As the parent of a college-bound student, it's natural to feel excited, proud and even a little unsure as your child begins this new stage of life. Because you want nothing more than for them to succeed in their educational journey, it's also normal to have concerns and questions about how you can best support your new young adult.
In this post, we'll explore some common mistakes that parents of college students make and how you can support your child's journey through the next few years of college.
8. Over-Involvement in Your Student’s Life
It's natural to want to be involved in your child's life, but when it comes to college, over-involvement can be counterproductive. Remember that your child is now an adult — they deserve the opportunity to make their own decisions, even if they make mistakes.
While staying connected and supporting your student during their college experience is great, you should try to find a balance between being involved and giving your child space to grow and learn independently.
7. Pressuring Your Student Over Finances
It’s no secret that college could be costly, and your child will probably need to research and plan how they will pay for tuition, books, and other expenses that come with spending four years at university. Because they’re likely already feeling overwhelmed trying to pay for school, pressuring your child to contribute financially to your family can add unnecessary stress to their hectic lives. Not to mention that added financial pressures can prevent your student from performing well in their college classes.
While it's understandable for your child to contribute financially at times, it's vital to approach the conversation with sensitivity and understanding. Consider setting clear expectations and discussing a plan that works for both you and your child. Remember that college is a time for your child to focus on their education and future career, and financial pressure can distract them from their goals.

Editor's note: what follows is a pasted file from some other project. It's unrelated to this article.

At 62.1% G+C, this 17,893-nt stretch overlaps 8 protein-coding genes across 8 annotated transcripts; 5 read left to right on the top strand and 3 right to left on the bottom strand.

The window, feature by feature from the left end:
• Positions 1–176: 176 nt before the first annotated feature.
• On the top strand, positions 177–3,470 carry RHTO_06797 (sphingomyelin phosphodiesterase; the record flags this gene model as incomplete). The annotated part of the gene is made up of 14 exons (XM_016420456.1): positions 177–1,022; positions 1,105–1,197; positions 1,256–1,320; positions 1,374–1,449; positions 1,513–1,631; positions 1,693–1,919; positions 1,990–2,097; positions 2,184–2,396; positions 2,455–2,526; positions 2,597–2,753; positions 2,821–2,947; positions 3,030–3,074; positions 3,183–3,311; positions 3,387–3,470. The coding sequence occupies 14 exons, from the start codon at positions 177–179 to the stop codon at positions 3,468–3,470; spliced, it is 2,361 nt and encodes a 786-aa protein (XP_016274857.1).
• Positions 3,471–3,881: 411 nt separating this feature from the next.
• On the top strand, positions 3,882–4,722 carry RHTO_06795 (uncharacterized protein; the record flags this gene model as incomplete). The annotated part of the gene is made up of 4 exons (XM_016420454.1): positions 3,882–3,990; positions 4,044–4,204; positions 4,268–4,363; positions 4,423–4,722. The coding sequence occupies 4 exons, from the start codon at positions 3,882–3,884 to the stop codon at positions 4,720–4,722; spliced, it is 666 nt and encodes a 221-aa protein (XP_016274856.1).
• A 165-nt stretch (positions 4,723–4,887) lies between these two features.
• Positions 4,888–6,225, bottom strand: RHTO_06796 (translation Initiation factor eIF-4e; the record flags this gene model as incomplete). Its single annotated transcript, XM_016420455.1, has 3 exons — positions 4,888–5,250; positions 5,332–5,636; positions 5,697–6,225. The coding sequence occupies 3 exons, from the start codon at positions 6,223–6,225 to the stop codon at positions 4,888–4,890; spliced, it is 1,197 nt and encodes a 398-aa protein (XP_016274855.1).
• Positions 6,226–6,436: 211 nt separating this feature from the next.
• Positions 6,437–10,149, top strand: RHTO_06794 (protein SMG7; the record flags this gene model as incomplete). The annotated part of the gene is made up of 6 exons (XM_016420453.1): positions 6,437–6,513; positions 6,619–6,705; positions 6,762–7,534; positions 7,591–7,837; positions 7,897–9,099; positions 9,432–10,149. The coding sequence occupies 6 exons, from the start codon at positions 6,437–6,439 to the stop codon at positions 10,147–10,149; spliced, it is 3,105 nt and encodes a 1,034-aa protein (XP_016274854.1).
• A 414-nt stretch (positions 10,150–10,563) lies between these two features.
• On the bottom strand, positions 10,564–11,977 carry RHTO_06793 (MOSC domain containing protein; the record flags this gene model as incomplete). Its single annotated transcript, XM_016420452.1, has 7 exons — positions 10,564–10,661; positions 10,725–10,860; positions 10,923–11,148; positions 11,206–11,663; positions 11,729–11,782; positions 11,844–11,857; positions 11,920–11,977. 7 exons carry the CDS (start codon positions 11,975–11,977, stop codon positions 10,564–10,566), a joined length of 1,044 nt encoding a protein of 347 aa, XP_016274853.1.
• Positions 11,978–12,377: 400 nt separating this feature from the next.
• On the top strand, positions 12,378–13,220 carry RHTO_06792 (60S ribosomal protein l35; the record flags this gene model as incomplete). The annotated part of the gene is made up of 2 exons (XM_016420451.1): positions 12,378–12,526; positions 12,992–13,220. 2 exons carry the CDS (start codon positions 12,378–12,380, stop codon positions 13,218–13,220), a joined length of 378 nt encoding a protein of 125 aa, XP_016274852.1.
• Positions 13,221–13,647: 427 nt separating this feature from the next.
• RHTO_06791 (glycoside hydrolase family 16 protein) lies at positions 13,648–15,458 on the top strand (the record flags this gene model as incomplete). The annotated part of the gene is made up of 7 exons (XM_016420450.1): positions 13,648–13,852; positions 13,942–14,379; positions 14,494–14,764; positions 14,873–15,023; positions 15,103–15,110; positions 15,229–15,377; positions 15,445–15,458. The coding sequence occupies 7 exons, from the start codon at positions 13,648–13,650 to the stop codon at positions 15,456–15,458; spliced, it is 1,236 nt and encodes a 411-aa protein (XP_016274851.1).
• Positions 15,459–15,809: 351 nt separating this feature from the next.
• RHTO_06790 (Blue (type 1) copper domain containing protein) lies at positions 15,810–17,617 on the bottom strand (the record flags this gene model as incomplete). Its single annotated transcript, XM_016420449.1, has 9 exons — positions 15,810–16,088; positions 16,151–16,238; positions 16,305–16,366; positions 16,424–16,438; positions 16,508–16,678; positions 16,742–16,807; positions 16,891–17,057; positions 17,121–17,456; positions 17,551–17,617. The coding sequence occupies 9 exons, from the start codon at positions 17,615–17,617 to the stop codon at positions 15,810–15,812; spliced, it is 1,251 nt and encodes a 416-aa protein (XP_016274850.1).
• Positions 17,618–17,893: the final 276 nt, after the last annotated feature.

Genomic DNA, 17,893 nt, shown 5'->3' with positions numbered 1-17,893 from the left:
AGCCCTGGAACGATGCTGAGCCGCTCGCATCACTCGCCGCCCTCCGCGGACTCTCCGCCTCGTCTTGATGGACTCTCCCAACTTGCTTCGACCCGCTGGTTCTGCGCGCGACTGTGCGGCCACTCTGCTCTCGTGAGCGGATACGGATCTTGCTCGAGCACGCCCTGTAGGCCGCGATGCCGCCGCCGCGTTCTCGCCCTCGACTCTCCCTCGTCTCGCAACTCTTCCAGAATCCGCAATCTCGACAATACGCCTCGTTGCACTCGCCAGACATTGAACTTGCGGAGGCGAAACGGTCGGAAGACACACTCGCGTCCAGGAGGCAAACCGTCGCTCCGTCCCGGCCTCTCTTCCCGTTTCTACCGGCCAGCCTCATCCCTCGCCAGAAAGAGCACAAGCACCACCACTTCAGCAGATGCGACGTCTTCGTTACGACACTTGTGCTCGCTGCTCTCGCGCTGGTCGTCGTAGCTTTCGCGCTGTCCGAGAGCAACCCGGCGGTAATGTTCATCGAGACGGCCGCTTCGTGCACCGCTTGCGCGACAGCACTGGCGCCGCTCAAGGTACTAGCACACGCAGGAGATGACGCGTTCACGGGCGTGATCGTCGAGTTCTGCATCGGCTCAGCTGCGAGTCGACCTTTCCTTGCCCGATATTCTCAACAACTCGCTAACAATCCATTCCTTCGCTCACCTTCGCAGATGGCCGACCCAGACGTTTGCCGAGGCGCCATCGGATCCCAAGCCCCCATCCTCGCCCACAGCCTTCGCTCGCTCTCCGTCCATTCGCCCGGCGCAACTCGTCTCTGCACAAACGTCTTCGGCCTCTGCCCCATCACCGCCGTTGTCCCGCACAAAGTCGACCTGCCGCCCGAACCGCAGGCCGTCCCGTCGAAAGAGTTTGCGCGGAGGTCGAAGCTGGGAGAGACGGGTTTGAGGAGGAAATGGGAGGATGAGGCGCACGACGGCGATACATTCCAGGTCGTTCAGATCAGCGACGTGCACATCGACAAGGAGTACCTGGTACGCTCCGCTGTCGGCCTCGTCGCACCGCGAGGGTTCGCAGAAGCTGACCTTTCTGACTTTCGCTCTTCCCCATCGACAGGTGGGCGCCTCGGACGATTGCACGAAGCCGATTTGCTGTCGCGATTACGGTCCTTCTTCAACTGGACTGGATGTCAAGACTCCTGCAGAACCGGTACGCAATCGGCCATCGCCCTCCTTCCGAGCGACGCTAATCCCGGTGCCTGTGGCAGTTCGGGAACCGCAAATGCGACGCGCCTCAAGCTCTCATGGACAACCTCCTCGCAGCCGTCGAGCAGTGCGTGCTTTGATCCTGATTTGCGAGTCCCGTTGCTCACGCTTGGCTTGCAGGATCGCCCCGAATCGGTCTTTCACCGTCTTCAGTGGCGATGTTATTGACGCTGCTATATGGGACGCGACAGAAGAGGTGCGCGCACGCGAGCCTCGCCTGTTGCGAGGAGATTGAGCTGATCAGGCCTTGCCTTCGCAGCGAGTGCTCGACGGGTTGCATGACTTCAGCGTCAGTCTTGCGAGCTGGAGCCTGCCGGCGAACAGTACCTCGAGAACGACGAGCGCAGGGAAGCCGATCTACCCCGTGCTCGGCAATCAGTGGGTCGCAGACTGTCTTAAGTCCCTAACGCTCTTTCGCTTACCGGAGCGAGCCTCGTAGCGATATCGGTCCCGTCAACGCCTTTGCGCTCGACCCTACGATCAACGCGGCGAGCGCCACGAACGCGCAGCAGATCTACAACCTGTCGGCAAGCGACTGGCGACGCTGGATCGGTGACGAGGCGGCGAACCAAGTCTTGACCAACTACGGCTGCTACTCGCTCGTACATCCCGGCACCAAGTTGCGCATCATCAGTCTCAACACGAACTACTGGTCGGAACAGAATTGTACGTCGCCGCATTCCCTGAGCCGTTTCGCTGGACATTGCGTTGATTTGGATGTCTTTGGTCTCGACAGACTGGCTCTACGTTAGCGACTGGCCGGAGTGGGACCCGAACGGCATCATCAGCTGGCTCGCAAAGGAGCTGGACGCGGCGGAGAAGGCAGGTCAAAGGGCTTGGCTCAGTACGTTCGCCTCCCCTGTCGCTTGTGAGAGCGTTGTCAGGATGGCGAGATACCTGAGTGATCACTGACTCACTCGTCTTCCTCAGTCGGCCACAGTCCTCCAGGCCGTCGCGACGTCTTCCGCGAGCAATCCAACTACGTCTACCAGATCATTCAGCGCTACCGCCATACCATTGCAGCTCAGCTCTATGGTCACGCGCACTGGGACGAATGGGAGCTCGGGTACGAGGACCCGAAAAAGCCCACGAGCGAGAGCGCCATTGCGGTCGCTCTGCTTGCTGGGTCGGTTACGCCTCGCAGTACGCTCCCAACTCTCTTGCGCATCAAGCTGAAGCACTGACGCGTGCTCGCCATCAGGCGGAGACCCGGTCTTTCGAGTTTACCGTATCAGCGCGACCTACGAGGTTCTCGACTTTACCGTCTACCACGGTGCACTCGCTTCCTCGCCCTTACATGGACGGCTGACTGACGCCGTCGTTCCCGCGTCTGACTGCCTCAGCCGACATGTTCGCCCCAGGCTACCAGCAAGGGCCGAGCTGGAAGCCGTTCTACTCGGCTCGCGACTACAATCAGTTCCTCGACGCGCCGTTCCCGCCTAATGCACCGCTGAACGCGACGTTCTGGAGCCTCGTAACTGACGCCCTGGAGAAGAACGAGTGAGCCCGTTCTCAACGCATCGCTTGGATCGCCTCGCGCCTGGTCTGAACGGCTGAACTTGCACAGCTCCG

6. Setting Unrealistic Expectations
You want the best for your child and may have high hopes for their academic performance, as well as their future career. However, setting unrealistic expectations can put unnecessary pressure on your child and negatively impact their mental health and well-being.
Remember that every student has their own unique strengths and interests, and what works for one student may not work for another. Instead of pushing your child towards a specific major or career path, encourage them to explore their options and find what truly resonates with them. By supporting your child's individual journey, you can help them find success and fulfillment in their college experience and beyond.
5. Lack of Communication
Communication is key in any relationship, including the one between a parent and a newly adult child. Maintaining open and honest communication with your child should be a priority throughout their college experience, including the process of applying to schools. This means staying informed about their academic progress but also being available to discuss any personal or emotional challenges they may be facing.
Some parents may be hesitant to initiate these conversations out of fear of overstepping boundaries. However, it's important to remember that your child may still need your guidance and support, even as they grow into adulthood. By fostering a supportive and communicative relationship with your child, you can help them navigate the challenges of college and beyond.
4. Not Letting Your Student Make Mistakes
As a caring parent, you probably want to protect your child from making mistakes and experiencing failure. However, in college, not allowing your student to make mistakes can hinder their personal growth and development. College is a time for your child to learn and explore, and that includes making mistakes along the way.